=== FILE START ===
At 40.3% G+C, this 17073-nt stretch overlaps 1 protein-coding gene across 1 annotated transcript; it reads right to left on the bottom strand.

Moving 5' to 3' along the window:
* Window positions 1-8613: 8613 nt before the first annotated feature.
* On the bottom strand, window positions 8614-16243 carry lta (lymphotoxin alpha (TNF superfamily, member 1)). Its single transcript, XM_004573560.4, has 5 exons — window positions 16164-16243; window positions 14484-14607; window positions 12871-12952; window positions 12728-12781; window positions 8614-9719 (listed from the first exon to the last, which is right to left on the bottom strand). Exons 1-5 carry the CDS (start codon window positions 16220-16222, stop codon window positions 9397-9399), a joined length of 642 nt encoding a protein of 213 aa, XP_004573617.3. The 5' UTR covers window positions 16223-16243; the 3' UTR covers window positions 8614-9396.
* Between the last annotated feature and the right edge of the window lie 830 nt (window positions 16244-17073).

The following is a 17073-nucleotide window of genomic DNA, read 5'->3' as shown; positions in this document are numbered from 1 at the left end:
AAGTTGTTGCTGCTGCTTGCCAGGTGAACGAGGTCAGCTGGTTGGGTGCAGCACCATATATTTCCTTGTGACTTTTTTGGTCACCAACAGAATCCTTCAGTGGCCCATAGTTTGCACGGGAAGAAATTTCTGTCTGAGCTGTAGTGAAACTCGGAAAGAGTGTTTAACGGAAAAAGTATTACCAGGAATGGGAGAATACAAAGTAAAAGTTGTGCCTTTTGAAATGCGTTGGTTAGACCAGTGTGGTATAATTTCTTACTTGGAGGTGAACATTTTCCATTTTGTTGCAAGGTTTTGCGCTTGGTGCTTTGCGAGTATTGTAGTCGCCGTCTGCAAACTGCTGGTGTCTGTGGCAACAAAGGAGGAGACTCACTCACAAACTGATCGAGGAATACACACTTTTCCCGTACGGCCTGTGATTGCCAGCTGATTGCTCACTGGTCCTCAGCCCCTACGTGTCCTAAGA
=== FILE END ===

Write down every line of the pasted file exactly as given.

At 40.3% G+C, this 17073-nt stretch overlaps 1 protein-coding gene across 1 annotated transcript; it reads right to left on the bottom strand.

Moving 5' to 3' along the window:
* Window positions 1-8613: 8613 nt before the first annotated feature.
* On the bottom strand, window positions 8614-16243 carry lta (lymphotoxin alpha (TNF superfamily, member 1)). Its single transcript, XM_004573560.4, has 5 exons — window positions 16164-16243; window positions 14484-14607; window positions 12871-12952; window positions 12728-12781; window positions 8614-9719 (listed from the first exon to the last, which is right to left on the bottom strand). Exons 1-5 carry the CDS (start codon window positions 16220-16222, stop codon window positions 9397-9399), a joined length of 642 nt encoding a protein of 213 aa, XP_004573617.3. The 5' UTR covers window positions 16223-16243; the 3' UTR covers window positions 8614-9396.
* Between the last annotated feature and the right edge of the window lie 830 nt (window positions 16244-17073).

The following is a 17073-nucleotide window of genomic DNA, read 5'->3' as shown; positions in this document are numbered from 1 at the left end:
AAGTTGTTGCTGCTGCTTGCCAGGTGAACGAGGTCAGCTGGTTGGGTGCAGCACCATATATTTCCTTGTGACTTTTTTGGTCACCAACAGAATCCTTCAGTGGCCCATAGTTTGCACGGGAAGAAATTTCTGTCTGAGCTGTAGTGAAACTCGGAAAGAGTGTTTAACGGAAAAAGTATTACCAGGAATGGGAGAATACAAAGTAAAAGTTGTGCCTTTTGAAATGCGTTGGTTAGACCAGTGTGGTATAATTTCTTACTTGGAGGTGAACATTTTCCATTTTGTTGCAAGGTTTTGCGCTTGGTGCTTTGCGAGTATTGTAGTCGCCGTCTGCAAACTGCTGGTGTCTGTGGCAACAAAGGAGGAGACTCACTCACAAACTGATCGAGGAATACACACTTTTCCCGTACGGCCTGTGATTGCCAGCTGATTGCTCACTGGTCCTCAGCCCCTACGTGTCCTAAGA